No Dosing Guideline available No Drug Label available CA No Variant Annotation available No VIP available No VIP available
Naltrexone vs Placebo for the Treatment of Alcohol Dependence: A Randomized Clinical Trial. JAMA psychiatry. 2015. Oslin David W, et al. PubMed
No Dosing Guideline available No Drug Label available CA No Variant Annotation available No VIP available No VIP available
OPRM1 genotype and naltrexone response in depressed alcohol-dependent patients. Pharmacogenetics and genomics. 2015. Foulds James A, et al. PubMed
No Dosing Guideline available No Drug Label available CA No Variant Annotation available No VIP available No VIP available
Methadone dose in heroin-dependent patients: role of clinical factors, comedications, genetic polymorphisms and enzyme activity. British journal of clinical pharmacology. 2014. Mouly S, et al. PubMed
No Dosing Guideline available No Drug Label available CA VA No VIP available No VIP available
Prediction formulas for individual opioid analgesic requirements based on genetic polymorphism analyses. PloS one. 2015. Yoshida Kaori, et al. PubMed
No Dosing Guideline available No Drug Label available CA No Variant Annotation available No VIP available No VIP available
Association of OPRM1 A118G variant with risk of morphine-induced respiratory depression following spine fusion in adolescents. The pharmacogenomics journal. 2014. Chidambaran V, et al. PubMed
No Dosing Guideline available No Drug Label available CA No Variant Annotation available No VIP available No VIP available
Rescue morphine in mechanically ventilated newborns associated with combined OPRM1 and COMT genotype. Pharmacogenomics. 2014. Matic Maja, et al. PubMed
No Dosing Guideline available No Drug Label available CA No Variant Annotation available No VIP available No VIP available
A logistic equation to determine the validity of tramadol from related gene polymorphisms and psychological factors. Pharmacogenomics. 2014. Zhao Qin, et al. PubMed
No Dosing Guideline available No Drug Label available No Clinical Annotation available No Variant Annotation available No VIP available No VIP available
Genetic, pathological and physiological determinants of transdermal fentanyl pharmacokinetics in 620 cancer patients of the EPOS study. Pharmacogenetics and genomics. 2014. Barratt Daniel T, et al. PubMed
No Dosing Guideline available No Drug Label available CA No Variant Annotation available No VIP available No VIP available
Association of OPRM1 and COMT single-nucleotide polymorphisms with hospital length of stay and treatment of neonatal abstinence syndrome. JAMA : the journal of the American Medical Association. 2013. Wachman Elisha M, et al. PubMed
No Dosing Guideline available No Drug Label available CA VA No VIP available No VIP available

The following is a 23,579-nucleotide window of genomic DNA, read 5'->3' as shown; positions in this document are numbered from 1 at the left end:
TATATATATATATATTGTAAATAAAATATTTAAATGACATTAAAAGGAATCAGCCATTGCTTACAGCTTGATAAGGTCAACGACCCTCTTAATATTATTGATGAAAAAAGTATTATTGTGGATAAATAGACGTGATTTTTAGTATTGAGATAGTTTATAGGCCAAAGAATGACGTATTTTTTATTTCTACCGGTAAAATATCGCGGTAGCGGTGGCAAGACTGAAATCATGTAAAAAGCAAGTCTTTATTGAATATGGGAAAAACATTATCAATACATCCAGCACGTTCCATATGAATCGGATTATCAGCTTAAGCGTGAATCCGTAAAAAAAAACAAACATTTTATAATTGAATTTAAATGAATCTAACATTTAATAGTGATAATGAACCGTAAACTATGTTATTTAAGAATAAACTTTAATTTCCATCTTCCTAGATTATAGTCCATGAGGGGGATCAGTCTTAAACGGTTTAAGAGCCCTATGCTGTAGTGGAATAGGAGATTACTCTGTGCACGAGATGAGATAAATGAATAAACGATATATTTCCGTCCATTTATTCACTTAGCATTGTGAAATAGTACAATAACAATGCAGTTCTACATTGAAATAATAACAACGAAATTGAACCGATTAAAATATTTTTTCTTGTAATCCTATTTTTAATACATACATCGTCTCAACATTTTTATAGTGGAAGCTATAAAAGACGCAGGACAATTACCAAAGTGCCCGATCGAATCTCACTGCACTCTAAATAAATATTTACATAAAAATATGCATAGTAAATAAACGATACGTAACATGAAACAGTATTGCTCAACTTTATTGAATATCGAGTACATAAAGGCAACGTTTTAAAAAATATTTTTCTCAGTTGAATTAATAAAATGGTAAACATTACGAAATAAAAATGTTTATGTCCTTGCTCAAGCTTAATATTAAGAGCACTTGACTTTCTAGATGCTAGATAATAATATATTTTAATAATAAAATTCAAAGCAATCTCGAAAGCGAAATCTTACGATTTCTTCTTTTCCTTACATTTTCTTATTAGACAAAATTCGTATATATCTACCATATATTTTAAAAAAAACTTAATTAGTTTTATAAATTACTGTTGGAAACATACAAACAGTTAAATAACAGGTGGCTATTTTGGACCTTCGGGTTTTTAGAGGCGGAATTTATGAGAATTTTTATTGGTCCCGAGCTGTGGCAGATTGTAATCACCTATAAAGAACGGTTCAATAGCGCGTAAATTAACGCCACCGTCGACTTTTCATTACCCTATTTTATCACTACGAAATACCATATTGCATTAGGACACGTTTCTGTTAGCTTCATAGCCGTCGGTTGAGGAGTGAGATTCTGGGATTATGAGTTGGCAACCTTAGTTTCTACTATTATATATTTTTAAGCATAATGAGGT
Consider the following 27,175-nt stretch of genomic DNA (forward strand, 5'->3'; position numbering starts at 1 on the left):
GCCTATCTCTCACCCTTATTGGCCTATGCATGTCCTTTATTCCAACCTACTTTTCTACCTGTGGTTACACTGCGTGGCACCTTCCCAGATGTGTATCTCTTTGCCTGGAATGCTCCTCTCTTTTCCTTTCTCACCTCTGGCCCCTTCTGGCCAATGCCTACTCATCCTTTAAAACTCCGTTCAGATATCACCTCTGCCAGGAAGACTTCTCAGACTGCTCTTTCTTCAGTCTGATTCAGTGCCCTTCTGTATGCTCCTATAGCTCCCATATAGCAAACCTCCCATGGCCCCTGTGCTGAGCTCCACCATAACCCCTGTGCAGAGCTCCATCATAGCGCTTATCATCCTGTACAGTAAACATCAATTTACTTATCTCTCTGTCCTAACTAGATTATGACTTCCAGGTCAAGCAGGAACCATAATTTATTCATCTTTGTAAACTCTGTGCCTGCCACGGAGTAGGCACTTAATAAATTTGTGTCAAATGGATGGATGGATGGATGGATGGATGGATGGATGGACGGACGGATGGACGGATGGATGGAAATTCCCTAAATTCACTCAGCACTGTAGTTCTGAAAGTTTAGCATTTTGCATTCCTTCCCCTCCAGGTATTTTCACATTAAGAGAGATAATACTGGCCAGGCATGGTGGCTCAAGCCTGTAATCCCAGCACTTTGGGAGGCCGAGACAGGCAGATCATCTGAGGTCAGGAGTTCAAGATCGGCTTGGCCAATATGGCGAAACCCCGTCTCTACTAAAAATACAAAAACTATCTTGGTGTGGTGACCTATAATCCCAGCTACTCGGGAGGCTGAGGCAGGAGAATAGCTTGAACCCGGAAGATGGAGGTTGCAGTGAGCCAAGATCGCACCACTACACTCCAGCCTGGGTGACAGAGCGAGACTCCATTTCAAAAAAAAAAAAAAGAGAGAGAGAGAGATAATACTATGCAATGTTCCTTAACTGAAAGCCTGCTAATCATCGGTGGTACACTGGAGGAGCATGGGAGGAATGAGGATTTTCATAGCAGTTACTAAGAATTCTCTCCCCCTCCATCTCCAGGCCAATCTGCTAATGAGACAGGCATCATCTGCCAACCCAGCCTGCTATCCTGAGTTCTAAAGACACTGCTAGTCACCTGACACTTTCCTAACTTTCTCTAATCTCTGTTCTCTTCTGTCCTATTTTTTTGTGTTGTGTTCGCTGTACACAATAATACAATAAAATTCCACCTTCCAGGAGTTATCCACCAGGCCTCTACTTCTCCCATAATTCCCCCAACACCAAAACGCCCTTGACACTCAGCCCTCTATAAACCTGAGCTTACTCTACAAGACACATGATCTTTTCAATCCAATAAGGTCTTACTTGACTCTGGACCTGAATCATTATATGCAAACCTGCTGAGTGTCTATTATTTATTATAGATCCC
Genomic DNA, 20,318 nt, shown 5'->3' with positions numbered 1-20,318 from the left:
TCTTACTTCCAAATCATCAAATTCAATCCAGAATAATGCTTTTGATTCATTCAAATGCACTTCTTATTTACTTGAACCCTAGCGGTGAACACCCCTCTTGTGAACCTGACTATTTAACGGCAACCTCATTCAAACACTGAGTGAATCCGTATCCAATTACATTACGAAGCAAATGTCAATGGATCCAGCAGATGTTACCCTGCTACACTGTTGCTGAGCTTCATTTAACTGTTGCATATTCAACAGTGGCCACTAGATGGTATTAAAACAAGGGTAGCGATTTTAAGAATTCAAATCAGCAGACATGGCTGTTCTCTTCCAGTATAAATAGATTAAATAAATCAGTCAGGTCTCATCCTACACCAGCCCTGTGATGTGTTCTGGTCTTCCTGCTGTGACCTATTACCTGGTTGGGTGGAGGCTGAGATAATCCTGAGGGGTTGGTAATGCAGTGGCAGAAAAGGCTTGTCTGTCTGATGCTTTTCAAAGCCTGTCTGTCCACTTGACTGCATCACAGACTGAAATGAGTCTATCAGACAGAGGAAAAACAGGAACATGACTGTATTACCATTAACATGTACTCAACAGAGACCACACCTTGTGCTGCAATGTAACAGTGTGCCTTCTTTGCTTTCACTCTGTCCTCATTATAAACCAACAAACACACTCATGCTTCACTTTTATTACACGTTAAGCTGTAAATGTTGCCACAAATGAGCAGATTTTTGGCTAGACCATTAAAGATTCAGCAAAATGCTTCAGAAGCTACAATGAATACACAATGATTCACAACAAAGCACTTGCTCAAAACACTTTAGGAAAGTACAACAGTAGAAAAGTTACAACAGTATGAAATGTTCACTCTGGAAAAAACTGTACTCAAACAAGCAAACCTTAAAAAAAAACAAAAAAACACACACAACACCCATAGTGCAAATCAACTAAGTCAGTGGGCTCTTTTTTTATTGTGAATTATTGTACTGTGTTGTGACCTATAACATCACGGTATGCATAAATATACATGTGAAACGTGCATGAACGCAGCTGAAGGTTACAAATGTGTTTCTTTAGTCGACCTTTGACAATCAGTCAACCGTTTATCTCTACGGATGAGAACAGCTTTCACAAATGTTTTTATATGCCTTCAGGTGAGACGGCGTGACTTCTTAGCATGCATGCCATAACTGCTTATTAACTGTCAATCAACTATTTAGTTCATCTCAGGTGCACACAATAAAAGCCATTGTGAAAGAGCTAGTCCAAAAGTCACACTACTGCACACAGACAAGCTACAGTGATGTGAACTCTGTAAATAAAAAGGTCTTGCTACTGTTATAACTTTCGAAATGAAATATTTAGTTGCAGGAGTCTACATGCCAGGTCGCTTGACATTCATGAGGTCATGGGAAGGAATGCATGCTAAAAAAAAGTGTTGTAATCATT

Genome-wide association study identifies a potent locus associated with human opioid sensitivity. Molecular psychiatry. 2012. Nishizawa D, et al. PubMed
No Dosing Guideline available No Drug Label available No Clinical Annotation available No Variant Annotation available VIP No VIP available
PharmGKB summary: very important pharmacogene information for CYP3A5. Pharmacogenetics and genomics. 2012. Lamba Jatinder, et al. PubMed
No Dosing Guideline available No Drug Label available CA No Variant Annotation available No VIP available No VIP available
Human mu-opioid receptor gene A118G polymorphism predicts the efficacy of tramadol/acetaminophen combination tablets (ultracet) in oxaliplatin-induced painful neuropathy. Cancer. 2012. Liu Yu-Chang, et al. PubMed
No Dosing Guideline available No Drug Label available CA No Variant Annotation available No VIP available No VIP available
Impact of genetic polymorphisms in ABCB1, CYP2B6, OPRM1, ANKK1 and DRD2 genes on methadone therapy in Han Chinese patients. Pharmacogenomics. 2011. Hung Chin-Chuan, et al. PubMed
No Dosing Guideline available No Drug Label available CA VA No VIP available No VIP available
Multiple Loci modulate opioid therapy response for cancer pain. Clinical cancer research : an official journal of the American Association for Cancer Research. 2011. Galvan Antonella, et al. PubMed
No Dosing Guideline available No Drug Label available No Clinical Annotation available No Variant Annotation available No VIP available No VIP available
Uniform assessment and ranking of opioid μ receptor binding constants for selected opioid drugs. Regulatory toxicology and pharmacology : RTP. 2011. Volpe Donna A, et al. PubMed
No Dosing Guideline available No Drug Label available CA No Variant Annotation available No VIP available No VIP available